In a city like Philly, where renters deal directly with landlords and property managers, not brokers, the apartment hunt usually entails scrolling through page after page of listings, leaving voicemails, sending e-mails and crossing your fingers.
“Online listing models are just a version of newspaper classifieds. We thought technology could be leveraged to create something more efficient,” says Jameel Farruk, co-founder of Inhabi, a new apartment-hunting site.
Inhabi follows an “eHarmony-style platform,” Farruk says, referring to one of the largest online dating sites. Renters create a free Inhabi account, fill out a profile about who they are and what they’re looking for — whether it’s hardwood floors or a quick commute to work — and get “matched” with potential landlords.
Landlords get notified when a renter matches one of their properties, then can message the renter through Inhabi —which makes money by supplying the renter’s contact info.
It’s a “behavioral shift” that seems to be catching on, Farruk says. “Usually landlords list properties and then wait for people to find them. We reversed the roles.”
Farruk’s background is in tech marketing and brand management, and co-founder David Friedman has experience in real estate and artificial intelligence. Both live locally, though they plan to expand the site to other cities in the future.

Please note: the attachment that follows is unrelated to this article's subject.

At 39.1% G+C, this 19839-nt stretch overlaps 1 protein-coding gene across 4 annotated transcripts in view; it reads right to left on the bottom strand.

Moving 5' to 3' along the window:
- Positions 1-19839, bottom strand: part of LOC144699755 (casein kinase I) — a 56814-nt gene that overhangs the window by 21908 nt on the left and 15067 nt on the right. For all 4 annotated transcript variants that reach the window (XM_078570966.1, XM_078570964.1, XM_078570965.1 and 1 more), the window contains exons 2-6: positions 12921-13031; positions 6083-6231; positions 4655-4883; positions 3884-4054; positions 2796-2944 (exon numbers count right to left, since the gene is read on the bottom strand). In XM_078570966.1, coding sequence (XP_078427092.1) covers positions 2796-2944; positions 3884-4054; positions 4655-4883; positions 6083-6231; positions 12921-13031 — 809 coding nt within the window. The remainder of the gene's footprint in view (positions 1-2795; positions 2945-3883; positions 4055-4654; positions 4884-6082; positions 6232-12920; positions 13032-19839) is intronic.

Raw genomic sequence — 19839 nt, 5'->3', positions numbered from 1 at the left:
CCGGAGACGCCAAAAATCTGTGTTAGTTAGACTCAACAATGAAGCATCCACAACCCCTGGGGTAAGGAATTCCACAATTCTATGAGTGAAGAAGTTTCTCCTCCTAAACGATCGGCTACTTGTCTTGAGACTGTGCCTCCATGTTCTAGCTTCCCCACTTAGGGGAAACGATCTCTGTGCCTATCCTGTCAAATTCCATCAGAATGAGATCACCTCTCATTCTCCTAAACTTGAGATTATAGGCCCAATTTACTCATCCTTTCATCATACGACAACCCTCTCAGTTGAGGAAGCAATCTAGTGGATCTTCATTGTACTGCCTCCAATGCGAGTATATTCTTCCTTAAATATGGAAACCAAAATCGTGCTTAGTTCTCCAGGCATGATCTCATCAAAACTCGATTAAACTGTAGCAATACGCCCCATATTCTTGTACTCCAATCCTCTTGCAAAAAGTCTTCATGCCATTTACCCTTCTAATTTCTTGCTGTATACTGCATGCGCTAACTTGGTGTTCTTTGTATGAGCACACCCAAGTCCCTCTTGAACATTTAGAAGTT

Inhabi might make finding an apartment easy, but there are still a few things to keep in mind before moving into your new pad:
Read the lease carefully: This one sounds like a no-brainer, but it’s all too easy to skim over the legalese. “If it’s not clear on the lease, make sure it’s clear in writing,” Farruk suggests.
Make sure it fits your daily routine: “We’ve heard of renters who found the perfect place, but the neighborhood was a dead zone for the cell-phone carrier,” he says.
Get insured: “Landlord insurance policies are typically limited to caring for the property, not assets belonging to the renter,” says Farruk. “In an emergency or disaster, [renters insurance] could save the renter a lot of money.”